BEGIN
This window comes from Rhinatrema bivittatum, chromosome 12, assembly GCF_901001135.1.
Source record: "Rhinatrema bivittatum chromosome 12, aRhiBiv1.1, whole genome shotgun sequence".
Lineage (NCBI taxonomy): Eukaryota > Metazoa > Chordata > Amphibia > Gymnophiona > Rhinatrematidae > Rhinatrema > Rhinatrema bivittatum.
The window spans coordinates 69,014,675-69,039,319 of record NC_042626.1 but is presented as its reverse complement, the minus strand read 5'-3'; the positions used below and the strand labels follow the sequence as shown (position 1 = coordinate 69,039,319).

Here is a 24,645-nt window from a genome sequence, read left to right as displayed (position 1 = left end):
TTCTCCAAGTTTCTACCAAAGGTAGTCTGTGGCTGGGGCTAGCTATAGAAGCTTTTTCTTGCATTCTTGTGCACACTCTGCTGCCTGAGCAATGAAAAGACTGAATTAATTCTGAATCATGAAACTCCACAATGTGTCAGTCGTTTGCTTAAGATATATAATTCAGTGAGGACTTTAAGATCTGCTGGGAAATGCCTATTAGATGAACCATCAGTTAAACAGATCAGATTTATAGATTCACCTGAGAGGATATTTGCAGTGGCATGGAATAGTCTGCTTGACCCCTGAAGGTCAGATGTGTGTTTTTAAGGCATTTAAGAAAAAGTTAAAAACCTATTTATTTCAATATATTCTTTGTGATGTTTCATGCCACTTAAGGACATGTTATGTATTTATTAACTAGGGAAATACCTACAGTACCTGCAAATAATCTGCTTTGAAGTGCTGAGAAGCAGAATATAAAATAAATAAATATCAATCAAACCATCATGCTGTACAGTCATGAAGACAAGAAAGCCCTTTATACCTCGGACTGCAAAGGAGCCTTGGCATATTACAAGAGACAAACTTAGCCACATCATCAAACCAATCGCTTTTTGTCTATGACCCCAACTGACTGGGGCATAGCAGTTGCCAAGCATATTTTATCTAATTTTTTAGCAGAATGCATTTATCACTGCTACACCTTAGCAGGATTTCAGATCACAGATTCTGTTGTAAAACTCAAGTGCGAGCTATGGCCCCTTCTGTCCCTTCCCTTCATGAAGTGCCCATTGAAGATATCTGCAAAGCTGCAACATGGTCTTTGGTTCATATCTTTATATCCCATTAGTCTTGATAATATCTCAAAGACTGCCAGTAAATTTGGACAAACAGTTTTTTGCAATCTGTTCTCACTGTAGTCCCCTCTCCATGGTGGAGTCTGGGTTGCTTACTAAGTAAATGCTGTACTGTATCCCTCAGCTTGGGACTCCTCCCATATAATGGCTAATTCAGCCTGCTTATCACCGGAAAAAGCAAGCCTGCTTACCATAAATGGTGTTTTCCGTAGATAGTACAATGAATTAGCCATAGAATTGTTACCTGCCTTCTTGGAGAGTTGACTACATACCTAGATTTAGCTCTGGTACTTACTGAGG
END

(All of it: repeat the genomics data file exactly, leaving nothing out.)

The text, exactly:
This window comes from Rhinatrema bivittatum, chromosome 12, assembly GCF_901001135.1.
Source record: "Rhinatrema bivittatum chromosome 12, aRhiBiv1.1, whole genome shotgun sequence".
Lineage (NCBI taxonomy): Eukaryota > Metazoa > Chordata > Amphibia > Gymnophiona > Rhinatrematidae > Rhinatrema > Rhinatrema bivittatum.
The window spans coordinates 69,014,675-69,039,319 of record NC_042626.1 but is presented as its reverse complement, the minus strand read 5'-3'; the positions used below and the strand labels follow the sequence as shown (position 1 = coordinate 69,039,319).

Here is a 24,645-nt window from a genome sequence, read left to right as displayed (position 1 = left end):
TTCTCCAAGTTTCTACCAAAGGTAGTCTGTGGCTGGGGCTAGCTATAGAAGCTTTTTCTTGCATTCTTGTGCACACTCTGCTGCCTGAGCAATGAAAAGACTGAATTAATTCTGAATCATGAAACTCCACAATGTGTCAGTCGTTTGCTTAAGATATATAATTCAGTGAGGACTTTAAGATCTGCTGGGAAATGCCTATTAGATGAACCATCAGTTAAACAGATCAGATTTATAGATTCACCTGAGAGGATATTTGCAGTGGCATGGAATAGTCTGCTTGACCCCTGAAGGTCAGATGTGTGTTTTTAAGGCATTTAAGAAAAAGTTAAAAACCTATTTATTTCAATATATTCTTTGTGATGTTTCATGCCACTTAAGGACATGTTATGTATTTATTAACTAGGGAAATACCTACAGTACCTGCAAATAATCTGCTTTGAAGTGCTGAGAAGCAGAATATAAAATAAATAAATATCAATCAAACCATCATGCTGTACAGTCATGAAGACAAGAAAGCCCTTTATACCTCGGACTGCAAAGGAGCCTTGGCATATTACAAGAGACAAACTTAGCCACATCATCAAACCAATCGCTTTTTGTCTATGACCCCAACTGACTGGGGCATAGCAGTTGCCAAGCATATTTTATCTAATTTTTTAGCAGAATGCATTTATCACTGCTACACCTTAGCAGGATTTCAGATCACAGATTCTGTTGTAAAACTCAAGTGCGAGCTATGGCCCCTTCTGTCCCTTCCCTTCATGAAGTGCCCATTGAAGATATCTGCAAAGCTGCAACATGGTCTTTGGTTCATATCTTTATATCCCATTAGTCTTGATAATATCTCAAAGACTGCCAGTAAATTTGGACAAACAGTTTTTTGCAATCTGTTCTCACTGTAGTCCCCTCTCCATGGTGGAGTCTGGGTTGCTTACTAAGTAAATGCTGTACTGTATCCCTCAGCTTGGGACTCCTCCCATATAATGGCTAATTCAGCCTGCTTATCACCGGAAAAAGCAAGCCTGCTTACCATAAATGGTGTTTTCCGTAGATAGTACAATGAATTAGCCATAGAATTGTTACCTGCCTTCTTGGAGAGTTGACTACATACCTAGATTTAGCTCTGGTACTTACTGAGG